In accordance with international standards on auditing, an auditor may issue a management letter drawing attention to any weaknesses in financial procedures and-or internal controls identified during audit and make appropriate recommendations.
This report provides an overview of the work of the Local Government Audit Service in delivering on its statutory remit of providing the external audit of local government, in accordance with sections 114 to 126 of the Local Government Act 2001, as amended by the Local Government Reform Act 2014. The report is divided into three sections. Section 1 covers the role of the Local Government Audit Service and the legislation that governs it. It details the various relationships the Local Government Audit Service has with other bodies, including local authorities, their audit committees, the National Oversight and Audit Commission, NOAC, and the Office of the Comptroller and Auditor General. It also highlights the role the value for money unit plays in assisting local authorities to learn from best practice.
Section 2 summarises the financial performance of the 31 local authorities audited for the year ended 31 December 2017. It details the main sources of both revenue and capital income and expenditure, together with historic data, so that comparisons can be made. It details the value of assets under the control of local authorities and the liabilities that they face in both the short and long term.
Section 3 outlines some of the findings included in some of the local government auditors' audit reports and opinions. The findings are set out under the following headings for the purpose of the overview report: financial standing; income collection; unfunded capital balances; capital projects; loans payable; development contributions; fixed assets; transfer of assets to Irish Water; procurement and purchasing; local authority companies; and governance, internal audit and audit committee. The findings included in the overview report are not an exhaustive list of all findings but a summary of the main areas. The audit reports for each local authority deal with the findings in detail. Auditors continue to issue unqualified audit opinions on local authorities' audited financial statements, with one report, concerning 2017, containing an emphasis of matter. Our primary sources of information for the overview report are local authority audited financial statements and the annual audit reports.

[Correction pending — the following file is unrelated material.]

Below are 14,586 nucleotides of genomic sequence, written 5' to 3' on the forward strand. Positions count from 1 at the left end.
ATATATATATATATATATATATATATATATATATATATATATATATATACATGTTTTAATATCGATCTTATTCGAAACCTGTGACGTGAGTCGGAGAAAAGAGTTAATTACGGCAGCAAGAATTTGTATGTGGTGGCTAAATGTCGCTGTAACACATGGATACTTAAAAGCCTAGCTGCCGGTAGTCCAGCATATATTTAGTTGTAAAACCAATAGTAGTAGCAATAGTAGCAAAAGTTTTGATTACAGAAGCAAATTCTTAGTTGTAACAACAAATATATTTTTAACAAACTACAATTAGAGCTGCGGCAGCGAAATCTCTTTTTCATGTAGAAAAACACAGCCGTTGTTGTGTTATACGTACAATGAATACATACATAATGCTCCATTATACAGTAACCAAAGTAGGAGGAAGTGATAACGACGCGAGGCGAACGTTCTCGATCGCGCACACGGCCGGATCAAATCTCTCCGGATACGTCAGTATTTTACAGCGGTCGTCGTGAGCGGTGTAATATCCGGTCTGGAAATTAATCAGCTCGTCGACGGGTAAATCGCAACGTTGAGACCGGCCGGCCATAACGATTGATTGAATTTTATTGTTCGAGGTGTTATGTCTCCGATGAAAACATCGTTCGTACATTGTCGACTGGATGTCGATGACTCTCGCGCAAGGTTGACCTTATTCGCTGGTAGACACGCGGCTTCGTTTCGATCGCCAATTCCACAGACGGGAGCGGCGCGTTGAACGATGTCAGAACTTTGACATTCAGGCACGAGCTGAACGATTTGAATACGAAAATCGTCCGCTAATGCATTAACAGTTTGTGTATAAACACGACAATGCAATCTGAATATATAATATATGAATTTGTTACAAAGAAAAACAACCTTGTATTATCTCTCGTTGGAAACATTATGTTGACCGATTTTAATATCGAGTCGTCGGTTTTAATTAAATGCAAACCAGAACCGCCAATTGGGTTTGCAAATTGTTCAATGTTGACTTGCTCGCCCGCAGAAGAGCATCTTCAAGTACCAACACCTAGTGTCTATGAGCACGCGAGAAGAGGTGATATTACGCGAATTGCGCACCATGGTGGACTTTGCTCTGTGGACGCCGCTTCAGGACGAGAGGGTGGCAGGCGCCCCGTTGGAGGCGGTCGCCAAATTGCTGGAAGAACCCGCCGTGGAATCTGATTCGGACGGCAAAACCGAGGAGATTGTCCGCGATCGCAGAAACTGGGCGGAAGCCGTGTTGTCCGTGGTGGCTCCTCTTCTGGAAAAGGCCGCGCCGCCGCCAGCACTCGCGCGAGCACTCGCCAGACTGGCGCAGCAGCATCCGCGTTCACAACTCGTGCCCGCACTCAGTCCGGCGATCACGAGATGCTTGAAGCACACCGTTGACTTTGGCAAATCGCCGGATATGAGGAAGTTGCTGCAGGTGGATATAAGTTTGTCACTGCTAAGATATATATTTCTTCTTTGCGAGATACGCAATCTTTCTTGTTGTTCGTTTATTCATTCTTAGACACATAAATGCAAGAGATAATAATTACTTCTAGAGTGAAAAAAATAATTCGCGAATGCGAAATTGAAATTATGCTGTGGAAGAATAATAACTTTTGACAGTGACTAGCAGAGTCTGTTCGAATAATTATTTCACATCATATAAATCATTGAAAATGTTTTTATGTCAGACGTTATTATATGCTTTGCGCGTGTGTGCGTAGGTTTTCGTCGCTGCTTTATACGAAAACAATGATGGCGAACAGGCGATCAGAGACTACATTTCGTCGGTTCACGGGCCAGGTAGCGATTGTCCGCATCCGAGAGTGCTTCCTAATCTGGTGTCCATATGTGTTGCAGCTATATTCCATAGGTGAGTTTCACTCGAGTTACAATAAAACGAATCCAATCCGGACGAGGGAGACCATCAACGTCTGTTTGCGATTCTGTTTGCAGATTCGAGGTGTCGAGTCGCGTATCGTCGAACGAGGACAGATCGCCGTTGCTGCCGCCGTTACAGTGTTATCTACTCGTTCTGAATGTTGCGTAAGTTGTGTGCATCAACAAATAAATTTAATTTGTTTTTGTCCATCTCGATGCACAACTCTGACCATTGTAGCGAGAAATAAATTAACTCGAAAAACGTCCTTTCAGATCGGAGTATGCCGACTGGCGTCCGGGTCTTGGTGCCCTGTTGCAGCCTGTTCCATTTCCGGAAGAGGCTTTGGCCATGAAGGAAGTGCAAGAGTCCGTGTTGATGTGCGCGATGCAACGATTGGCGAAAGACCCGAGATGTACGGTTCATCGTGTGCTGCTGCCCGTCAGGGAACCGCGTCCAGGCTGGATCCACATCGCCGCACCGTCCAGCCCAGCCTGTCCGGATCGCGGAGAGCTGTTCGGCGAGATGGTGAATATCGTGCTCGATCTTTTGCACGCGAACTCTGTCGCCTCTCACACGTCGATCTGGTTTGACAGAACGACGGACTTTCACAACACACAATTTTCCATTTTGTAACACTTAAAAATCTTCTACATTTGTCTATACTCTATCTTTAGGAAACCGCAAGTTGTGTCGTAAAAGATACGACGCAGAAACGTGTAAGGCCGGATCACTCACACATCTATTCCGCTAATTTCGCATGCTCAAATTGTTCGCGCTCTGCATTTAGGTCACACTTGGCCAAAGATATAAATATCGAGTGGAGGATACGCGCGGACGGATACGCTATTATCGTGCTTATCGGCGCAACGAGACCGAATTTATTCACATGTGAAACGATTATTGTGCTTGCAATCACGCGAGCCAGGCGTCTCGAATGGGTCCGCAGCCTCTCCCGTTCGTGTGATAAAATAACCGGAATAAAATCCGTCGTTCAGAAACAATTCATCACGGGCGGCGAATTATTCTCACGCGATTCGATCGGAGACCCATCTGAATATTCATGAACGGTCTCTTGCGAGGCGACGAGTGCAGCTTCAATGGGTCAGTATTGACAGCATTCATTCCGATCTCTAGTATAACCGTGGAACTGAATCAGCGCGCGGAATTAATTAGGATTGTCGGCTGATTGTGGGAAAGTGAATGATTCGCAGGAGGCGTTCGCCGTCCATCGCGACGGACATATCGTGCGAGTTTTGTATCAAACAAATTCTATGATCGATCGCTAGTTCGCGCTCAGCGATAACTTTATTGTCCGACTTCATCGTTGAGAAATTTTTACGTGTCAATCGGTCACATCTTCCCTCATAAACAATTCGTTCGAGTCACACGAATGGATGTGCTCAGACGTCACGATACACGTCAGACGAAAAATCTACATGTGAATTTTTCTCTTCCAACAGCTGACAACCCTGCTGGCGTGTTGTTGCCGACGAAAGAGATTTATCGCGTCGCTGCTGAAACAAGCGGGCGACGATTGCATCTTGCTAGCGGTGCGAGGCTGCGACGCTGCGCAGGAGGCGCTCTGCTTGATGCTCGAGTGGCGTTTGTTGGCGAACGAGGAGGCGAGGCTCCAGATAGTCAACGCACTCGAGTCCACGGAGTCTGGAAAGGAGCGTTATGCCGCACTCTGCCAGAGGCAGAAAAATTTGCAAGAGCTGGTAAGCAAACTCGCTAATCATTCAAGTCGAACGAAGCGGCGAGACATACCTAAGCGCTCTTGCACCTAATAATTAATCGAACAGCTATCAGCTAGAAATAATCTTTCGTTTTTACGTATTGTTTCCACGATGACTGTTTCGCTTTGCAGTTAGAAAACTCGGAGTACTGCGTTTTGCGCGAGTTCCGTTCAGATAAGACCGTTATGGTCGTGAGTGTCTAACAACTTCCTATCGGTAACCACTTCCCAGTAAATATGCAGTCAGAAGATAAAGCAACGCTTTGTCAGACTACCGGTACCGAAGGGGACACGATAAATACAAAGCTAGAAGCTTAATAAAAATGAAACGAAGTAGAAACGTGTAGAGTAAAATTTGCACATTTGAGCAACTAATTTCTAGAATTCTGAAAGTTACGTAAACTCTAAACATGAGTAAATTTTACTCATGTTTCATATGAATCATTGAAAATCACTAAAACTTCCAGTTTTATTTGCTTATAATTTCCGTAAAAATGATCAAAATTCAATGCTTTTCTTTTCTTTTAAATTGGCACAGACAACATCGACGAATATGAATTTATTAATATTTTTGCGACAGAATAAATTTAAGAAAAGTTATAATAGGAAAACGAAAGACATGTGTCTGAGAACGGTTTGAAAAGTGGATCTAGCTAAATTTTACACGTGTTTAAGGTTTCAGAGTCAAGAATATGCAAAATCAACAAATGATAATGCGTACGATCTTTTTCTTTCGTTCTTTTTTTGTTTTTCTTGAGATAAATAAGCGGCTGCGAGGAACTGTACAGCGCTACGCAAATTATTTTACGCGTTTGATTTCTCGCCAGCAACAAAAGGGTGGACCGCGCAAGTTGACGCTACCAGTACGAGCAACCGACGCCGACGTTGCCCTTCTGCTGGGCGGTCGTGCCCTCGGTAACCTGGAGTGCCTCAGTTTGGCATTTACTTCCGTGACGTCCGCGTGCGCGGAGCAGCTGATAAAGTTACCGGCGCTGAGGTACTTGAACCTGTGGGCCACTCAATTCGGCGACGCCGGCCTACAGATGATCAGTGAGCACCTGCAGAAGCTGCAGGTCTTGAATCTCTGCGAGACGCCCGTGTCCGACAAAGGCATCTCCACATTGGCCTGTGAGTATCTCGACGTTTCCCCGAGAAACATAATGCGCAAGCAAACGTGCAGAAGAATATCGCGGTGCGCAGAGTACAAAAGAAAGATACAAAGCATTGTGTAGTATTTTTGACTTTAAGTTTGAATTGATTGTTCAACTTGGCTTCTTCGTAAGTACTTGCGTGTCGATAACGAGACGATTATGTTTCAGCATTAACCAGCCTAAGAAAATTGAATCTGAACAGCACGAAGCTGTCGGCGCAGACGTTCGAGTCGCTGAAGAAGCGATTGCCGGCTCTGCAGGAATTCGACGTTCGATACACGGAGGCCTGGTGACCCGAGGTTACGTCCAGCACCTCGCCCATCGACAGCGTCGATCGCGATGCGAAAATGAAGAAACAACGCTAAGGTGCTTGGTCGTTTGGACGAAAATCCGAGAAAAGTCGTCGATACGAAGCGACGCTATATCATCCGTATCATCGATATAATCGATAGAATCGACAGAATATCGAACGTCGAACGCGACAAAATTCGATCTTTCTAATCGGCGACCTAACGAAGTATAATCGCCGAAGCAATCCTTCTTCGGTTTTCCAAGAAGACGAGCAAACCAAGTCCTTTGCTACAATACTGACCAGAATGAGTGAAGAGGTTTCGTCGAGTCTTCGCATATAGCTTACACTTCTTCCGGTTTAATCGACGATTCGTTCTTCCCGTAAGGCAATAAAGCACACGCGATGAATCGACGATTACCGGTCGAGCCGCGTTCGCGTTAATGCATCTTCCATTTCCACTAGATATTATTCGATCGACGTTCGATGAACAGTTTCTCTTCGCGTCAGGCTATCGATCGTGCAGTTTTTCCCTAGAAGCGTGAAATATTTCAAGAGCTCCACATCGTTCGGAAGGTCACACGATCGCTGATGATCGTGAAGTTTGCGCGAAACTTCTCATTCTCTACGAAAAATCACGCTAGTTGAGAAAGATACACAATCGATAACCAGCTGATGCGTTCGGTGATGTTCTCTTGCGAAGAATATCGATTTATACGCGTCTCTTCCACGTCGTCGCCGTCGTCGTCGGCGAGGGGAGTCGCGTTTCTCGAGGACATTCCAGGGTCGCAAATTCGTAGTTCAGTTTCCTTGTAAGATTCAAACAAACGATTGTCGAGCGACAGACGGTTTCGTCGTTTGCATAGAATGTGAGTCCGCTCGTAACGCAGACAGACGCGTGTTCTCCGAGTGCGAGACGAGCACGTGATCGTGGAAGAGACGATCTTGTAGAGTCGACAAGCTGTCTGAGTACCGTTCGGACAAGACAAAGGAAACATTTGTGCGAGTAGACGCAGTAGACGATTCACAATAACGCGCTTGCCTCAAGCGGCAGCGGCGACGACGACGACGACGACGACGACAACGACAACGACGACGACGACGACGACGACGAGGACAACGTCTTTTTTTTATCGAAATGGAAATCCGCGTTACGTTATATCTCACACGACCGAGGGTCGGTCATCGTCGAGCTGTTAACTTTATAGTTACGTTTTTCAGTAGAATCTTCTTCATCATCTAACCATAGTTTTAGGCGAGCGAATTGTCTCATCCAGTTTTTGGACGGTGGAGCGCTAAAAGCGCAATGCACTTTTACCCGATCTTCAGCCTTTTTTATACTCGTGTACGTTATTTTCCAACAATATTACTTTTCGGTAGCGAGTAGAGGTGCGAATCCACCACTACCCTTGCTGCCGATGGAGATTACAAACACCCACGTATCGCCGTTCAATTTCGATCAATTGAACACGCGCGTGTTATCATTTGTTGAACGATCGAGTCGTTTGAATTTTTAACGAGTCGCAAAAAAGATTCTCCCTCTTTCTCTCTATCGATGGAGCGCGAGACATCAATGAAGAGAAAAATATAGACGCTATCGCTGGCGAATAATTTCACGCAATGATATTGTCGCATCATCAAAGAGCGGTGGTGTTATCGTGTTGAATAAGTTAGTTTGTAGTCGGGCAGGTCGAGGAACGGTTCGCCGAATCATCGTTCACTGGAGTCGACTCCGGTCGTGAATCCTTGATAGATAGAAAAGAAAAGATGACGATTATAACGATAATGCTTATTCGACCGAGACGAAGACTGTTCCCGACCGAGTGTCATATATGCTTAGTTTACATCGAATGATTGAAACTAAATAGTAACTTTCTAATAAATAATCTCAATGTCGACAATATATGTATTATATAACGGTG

I hope this overview report gives an insight into the work carried out annually by the Local Government Audit Service. I look forward to discussing it with members in detail. As director of audit, I thank the committee for inviting me and my colleague, Mr. Richard Murphy, to today's meeting.
I apologise in advance because I will have to leave to go to another meeting at 11.30 a.m. I welcome the auditors and their work, which is important. The auditors keep a proper, professional eye on the activities and functions of local government to make sure there is total transparency and accountability, books are kept properly and well and any issues that arise are brought to the attention of the individuals and councils concerned. Everybody benefits as a result.
I made a query to the Local Government Audit Service last year or perhaps it was the year before in respect of a former student of mine who claimed he had been defrauded. I am not naming names or even the council concerned; I want to be very clear on that point. There was a court case and a person was deemed to have committed a criminal act and suffered penalties as a result. The issue that arose was how the county council found itself in the position that it did. There is a question in regard to what due diligence was done on the contract to ensure the company which was awarded the contract was actually the same company that had secured it previously. Part of the issue was that the same notepaper and letterhead were used in both cases. The basic detail is that a person was defrauded of money and the criminal justice system dealt with the matter. How did the Local Government Audit Service deal with the case, however? As it took place in 2009, I acknowledge that it was not a recent audit. However, it was the outcome of a criminal case. I do not expect the witnesses to comment on any criminal issues or matters that could impinge on someone's rights were any such things to happen in the future. Having said that, how was that case dealt with?
I accept that. It is entirely fine if they do not wish to comment. I advised them before the meeting that I intended to raise this issue. I want to know how the audit of a county council did not pick up this issue. People have to be deemed to have been treated fairly and properly. If somebody feels aggrieved, he or she has every right-----